You can change the axle shafts later on but since you are going into the pumpkin, it would be wise to do it at the same time.

the closest city (Kerrville)
Yup - Kerrville, Texas - 22 miles to the Lowes, 27 miles to the grocery store. About 70 miles to the outskirts of San Antonio.
Axle shafts can be done at any time. There's really no need to do them at the same time unless you just want to, as there's nothing in the differential that needs to be undone to install them. Some people would mortgage their home to kill two birds with one stone, when one bird is all they need to eat.
Regear and wheel it. Set some funds aside and when you're comfortable dropping several hundred dollars on shafts, or when one of the stockers fails, use the opportunity to upgrade.
Okay - order in at Northridge for [cough] two 4.88 Dana 44 Rubi gear sets. Shafts will have to wait until the wife forgets how much money I just spent for a new top and gears :theyareon

(I still need a winch and air)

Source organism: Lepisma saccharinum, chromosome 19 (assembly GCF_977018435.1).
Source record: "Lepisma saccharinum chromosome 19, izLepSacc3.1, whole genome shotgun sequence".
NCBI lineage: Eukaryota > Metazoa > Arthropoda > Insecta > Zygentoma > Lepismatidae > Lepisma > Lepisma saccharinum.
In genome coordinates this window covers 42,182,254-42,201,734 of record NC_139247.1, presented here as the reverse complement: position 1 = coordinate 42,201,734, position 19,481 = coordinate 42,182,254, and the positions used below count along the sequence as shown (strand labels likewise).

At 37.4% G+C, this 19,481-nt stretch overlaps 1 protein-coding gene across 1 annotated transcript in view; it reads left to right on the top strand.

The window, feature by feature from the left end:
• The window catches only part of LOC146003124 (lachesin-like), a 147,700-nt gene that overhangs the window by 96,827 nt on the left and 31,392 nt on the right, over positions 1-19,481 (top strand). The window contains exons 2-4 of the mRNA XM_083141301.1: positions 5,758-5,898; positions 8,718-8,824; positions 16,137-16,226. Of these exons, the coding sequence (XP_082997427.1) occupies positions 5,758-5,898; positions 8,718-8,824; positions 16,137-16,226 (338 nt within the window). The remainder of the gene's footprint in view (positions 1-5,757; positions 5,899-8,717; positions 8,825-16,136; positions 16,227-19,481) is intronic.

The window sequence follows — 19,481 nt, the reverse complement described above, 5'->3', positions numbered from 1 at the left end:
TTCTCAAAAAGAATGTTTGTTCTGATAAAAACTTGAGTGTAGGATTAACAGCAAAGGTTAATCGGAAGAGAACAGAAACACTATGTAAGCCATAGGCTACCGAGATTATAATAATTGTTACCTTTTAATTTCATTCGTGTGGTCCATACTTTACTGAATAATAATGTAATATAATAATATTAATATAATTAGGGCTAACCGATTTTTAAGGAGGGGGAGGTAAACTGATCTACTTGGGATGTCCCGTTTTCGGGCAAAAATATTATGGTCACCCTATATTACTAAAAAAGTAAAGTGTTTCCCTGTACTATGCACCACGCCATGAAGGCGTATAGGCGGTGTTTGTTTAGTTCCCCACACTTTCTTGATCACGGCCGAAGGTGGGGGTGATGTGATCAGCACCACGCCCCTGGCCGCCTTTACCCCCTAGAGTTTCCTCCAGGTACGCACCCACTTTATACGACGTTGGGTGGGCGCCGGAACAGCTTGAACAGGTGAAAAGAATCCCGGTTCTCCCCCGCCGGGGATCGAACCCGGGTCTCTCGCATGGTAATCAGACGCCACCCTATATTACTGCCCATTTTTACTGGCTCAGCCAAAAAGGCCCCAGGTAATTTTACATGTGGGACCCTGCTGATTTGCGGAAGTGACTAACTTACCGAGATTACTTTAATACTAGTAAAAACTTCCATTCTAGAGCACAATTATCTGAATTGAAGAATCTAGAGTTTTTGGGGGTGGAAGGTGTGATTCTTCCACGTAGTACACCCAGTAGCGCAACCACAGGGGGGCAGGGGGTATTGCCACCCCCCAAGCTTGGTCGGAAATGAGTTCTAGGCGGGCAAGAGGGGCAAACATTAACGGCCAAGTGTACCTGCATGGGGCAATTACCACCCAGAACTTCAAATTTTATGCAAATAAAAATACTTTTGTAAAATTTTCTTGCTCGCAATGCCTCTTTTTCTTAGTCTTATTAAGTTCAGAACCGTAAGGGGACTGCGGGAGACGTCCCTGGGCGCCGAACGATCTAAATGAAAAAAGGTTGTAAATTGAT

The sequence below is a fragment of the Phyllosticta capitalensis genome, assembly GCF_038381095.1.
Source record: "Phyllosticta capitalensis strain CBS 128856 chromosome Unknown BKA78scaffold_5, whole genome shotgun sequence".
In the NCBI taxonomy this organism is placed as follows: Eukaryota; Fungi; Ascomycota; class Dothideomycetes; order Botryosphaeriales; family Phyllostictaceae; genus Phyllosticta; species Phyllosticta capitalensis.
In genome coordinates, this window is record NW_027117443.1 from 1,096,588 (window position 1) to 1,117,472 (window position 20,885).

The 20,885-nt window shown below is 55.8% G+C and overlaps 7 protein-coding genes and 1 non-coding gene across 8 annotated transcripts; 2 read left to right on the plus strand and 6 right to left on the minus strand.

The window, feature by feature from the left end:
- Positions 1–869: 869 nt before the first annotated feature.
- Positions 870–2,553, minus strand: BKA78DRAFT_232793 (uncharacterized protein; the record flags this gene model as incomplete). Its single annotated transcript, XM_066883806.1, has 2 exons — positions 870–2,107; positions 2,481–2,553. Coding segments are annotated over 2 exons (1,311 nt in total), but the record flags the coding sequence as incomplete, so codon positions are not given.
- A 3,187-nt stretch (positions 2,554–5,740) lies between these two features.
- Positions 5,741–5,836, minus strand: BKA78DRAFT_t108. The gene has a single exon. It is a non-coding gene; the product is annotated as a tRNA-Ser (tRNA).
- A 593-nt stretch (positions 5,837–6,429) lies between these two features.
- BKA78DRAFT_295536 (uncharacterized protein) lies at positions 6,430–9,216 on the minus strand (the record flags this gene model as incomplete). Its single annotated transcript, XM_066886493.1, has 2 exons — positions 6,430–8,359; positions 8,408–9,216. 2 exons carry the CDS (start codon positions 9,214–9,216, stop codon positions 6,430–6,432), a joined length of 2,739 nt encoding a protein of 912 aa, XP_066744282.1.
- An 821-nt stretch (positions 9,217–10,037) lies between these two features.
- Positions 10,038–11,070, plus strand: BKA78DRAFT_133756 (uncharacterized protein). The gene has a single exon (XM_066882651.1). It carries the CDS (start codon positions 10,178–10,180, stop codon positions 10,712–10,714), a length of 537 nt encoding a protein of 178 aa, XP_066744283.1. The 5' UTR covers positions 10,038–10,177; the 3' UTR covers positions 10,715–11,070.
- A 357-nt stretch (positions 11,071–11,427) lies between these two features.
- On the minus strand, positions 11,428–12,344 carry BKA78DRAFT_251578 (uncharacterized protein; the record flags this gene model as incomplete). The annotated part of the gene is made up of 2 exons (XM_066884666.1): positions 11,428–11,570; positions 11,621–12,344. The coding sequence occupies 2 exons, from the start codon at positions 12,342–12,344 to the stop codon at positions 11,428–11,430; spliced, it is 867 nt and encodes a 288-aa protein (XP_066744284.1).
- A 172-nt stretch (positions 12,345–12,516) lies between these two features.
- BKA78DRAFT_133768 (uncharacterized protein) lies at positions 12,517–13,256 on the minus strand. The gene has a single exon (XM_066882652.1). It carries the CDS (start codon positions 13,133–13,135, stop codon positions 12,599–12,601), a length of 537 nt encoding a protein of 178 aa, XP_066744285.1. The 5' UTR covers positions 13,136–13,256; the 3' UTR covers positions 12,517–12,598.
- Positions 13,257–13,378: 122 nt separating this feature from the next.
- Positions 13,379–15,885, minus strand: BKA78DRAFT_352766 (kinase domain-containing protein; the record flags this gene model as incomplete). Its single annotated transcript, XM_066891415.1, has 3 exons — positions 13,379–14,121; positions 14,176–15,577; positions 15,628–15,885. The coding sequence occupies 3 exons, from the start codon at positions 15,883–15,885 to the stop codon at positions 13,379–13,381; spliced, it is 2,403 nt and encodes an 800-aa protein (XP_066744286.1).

johncanfield said:
Yup - Kerrville, Texas - 22 miles to the Lowes, 27 miles to the grocery store. About 70 miles to the outskirts of San Antonio.
Nice, you've got Cline ranch right there. Fun little place.
stangmata said:
Nice, you've got Cline ranch right there. Fun little place.
Hey - way cool! They are less than 60 miles from me - wasn't even aware of them as a place to wheel in the area. That sounds like a good place to check out the Rubi, thanks for the head's up.
johncanfield said:
(I still need a winch and air)
To keep the cost down... :)

Winch... Bang for buck: Superwinch. Get it on Amazon.

Air... all depends on what you want. Powertank will get you the air you need for less than an on board air compressor, etc.
Thanks for the recommendations! Depending on the $ize of the accessory kitty, I'm looking at the Viair X'treme and a Mile Marker hydraulic winch and an AGR Super Pump replacement power steering pump.

I want to get the Rubi set up correctly the first time and be done with it :)
Just had Northridge replace my rear ring and pinion. $550 total and complete. They are in their new 13,000 sq foot shop now. Great place. Dave is super to work with--you will enjoy the experience.